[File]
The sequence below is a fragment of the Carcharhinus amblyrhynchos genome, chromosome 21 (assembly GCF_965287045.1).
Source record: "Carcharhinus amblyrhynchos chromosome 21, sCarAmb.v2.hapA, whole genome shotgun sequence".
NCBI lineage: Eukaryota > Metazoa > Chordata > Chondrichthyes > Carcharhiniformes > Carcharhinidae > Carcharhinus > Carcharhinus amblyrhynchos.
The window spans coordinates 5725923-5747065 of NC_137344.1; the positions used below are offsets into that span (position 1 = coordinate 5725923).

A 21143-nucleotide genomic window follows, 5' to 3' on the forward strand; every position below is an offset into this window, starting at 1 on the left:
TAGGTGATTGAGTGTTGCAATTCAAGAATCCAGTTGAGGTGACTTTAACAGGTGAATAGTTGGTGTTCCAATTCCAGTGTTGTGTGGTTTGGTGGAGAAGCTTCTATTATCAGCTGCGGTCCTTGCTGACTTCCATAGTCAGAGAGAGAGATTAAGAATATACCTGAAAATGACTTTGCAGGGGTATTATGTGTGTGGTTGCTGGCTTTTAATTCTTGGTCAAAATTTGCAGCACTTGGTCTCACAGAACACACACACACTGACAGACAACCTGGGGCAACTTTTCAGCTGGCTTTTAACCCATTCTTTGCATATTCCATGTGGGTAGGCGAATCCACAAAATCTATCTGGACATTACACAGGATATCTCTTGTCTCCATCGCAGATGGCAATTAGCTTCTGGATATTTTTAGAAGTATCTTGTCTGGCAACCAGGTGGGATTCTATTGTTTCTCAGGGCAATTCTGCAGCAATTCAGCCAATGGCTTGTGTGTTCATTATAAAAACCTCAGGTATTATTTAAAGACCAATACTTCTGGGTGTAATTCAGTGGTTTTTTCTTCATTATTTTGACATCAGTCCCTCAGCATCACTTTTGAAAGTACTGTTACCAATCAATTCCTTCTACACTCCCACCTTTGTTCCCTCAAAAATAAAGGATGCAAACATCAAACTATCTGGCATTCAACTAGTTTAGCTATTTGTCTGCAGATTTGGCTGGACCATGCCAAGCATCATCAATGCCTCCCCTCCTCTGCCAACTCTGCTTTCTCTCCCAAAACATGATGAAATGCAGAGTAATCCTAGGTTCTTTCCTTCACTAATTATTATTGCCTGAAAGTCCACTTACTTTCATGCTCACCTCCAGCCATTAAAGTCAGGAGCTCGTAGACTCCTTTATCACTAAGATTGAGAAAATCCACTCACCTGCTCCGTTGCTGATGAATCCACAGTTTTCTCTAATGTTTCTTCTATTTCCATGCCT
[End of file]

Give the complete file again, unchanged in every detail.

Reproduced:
The sequence below is a fragment of the Carcharhinus amblyrhynchos genome, chromosome 21 (assembly GCF_965287045.1).
Source record: "Carcharhinus amblyrhynchos chromosome 21, sCarAmb.v2.hapA, whole genome shotgun sequence".
NCBI lineage: Eukaryota > Metazoa > Chordata > Chondrichthyes > Carcharhiniformes > Carcharhinidae > Carcharhinus > Carcharhinus amblyrhynchos.
The window spans coordinates 5725923-5747065 of NC_137344.1; the positions used below are offsets into that span (position 1 = coordinate 5725923).

A 21143-nucleotide genomic window follows, 5' to 3' on the forward strand; every position below is an offset into this window, starting at 1 on the left:
TAGGTGATTGAGTGTTGCAATTCAAGAATCCAGTTGAGGTGACTTTAACAGGTGAATAGTTGGTGTTCCAATTCCAGTGTTGTGTGGTTTGGTGGAGAAGCTTCTATTATCAGCTGCGGTCCTTGCTGACTTCCATAGTCAGAGAGAGAGATTAAGAATATACCTGAAAATGACTTTGCAGGGGTATTATGTGTGTGGTTGCTGGCTTTTAATTCTTGGTCAAAATTTGCAGCACTTGGTCTCACAGAACACACACACACTGACAGACAACCTGGGGCAACTTTTCAGCTGGCTTTTAACCCATTCTTTGCATATTCCATGTGGGTAGGCGAATCCACAAAATCTATCTGGACATTACACAGGATATCTCTTGTCTCCATCGCAGATGGCAATTAGCTTCTGGATATTTTTAGAAGTATCTTGTCTGGCAACCAGGTGGGATTCTATTGTTTCTCAGGGCAATTCTGCAGCAATTCAGCCAATGGCTTGTGTGTTCATTATAAAAACCTCAGGTATTATTTAAAGACCAATACTTCTGGGTGTAATTCAGTGGTTTTTTCTTCATTATTTTGACATCAGTCCCTCAGCATCACTTTTGAAAGTACTGTTACCAATCAATTCCTTCTACACTCCCACCTTTGTTCCCTCAAAAATAAAGGATGCAAACATCAAACTATCTGGCATTCAACTAGTTTAGCTATTTGTCTGCAGATTTGGCTGGACCATGCCAAGCATCATCAATGCCTCCCCTCCTCTGCCAACTCTGCTTTCTCTCCCAAAACATGATGAAATGCAGAGTAATCCTAGGTTCTTTCCTTCACTAATTATTATTGCCTGAAAGTCCACTTACTTTCATGCTCACCTCCAGCCATTAAAGTCAGGAGCTCGTAGACTCCTTTATCACTAAGATTGAGAAAATCCACTCACCTGCTCCGTTGCTGATGAATCCACAGTTTTCTCTAATGTTTCTTCTATTTCCATGCCT